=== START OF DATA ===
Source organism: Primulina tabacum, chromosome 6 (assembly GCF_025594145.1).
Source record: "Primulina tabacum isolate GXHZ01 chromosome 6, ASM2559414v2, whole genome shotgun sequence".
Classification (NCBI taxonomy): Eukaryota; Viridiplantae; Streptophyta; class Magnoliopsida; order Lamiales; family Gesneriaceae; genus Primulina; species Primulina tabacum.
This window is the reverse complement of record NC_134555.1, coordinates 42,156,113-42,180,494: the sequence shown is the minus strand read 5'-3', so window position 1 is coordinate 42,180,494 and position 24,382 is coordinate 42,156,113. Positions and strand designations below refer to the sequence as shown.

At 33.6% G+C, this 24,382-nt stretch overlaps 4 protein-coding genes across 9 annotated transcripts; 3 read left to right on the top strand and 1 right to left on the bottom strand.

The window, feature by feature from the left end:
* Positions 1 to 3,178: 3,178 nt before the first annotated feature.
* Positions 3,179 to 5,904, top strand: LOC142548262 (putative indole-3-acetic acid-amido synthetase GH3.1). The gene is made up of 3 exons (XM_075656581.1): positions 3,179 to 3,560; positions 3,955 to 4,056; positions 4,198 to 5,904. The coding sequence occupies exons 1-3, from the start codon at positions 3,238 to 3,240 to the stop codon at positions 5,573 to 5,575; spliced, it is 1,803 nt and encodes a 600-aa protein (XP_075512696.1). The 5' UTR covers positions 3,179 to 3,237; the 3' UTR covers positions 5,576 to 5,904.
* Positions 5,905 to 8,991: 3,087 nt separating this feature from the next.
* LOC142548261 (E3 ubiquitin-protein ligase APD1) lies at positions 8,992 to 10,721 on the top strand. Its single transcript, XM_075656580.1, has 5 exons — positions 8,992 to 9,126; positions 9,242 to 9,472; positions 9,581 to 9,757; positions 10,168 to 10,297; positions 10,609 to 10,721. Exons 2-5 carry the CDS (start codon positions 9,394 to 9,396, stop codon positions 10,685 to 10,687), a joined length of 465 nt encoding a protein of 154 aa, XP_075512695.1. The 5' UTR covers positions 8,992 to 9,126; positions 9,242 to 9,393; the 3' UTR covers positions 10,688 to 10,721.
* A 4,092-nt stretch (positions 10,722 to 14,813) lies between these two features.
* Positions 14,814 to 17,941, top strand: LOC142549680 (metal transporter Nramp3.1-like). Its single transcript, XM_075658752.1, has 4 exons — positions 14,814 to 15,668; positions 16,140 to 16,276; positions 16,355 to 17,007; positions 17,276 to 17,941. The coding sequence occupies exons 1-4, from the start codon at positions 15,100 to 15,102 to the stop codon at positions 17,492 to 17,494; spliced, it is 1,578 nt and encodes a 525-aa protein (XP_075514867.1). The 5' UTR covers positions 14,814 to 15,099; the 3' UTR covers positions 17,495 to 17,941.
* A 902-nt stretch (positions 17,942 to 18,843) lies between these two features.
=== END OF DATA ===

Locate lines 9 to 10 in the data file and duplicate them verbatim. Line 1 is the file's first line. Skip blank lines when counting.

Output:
* Positions 5,905 to 8,991: 3,087 nt separating this feature from the next.
* LOC142548261 (E3 ubiquitin-protein ligase APD1) lies at positions 8,992 to 10,721 on the top strand. Its single transcript, XM_075656580.1, has 5 exons — positions 8,992 to 9,126; positions 9,242 to 9,472; positions 9,581 to 9,757; positions 10,168 to 10,297; positions 10,609 to 10,721. Exons 2-5 carry the CDS (start codon positions 9,394 to 9,396, stop codon positions 10,685 to 10,687), a joined length of 465 nt encoding a protein of 154 aa, XP_075512695.1. The 5' UTR covers positions 8,992 to 9,126; positions 9,242 to 9,393; the 3' UTR covers positions 10,688 to 10,721.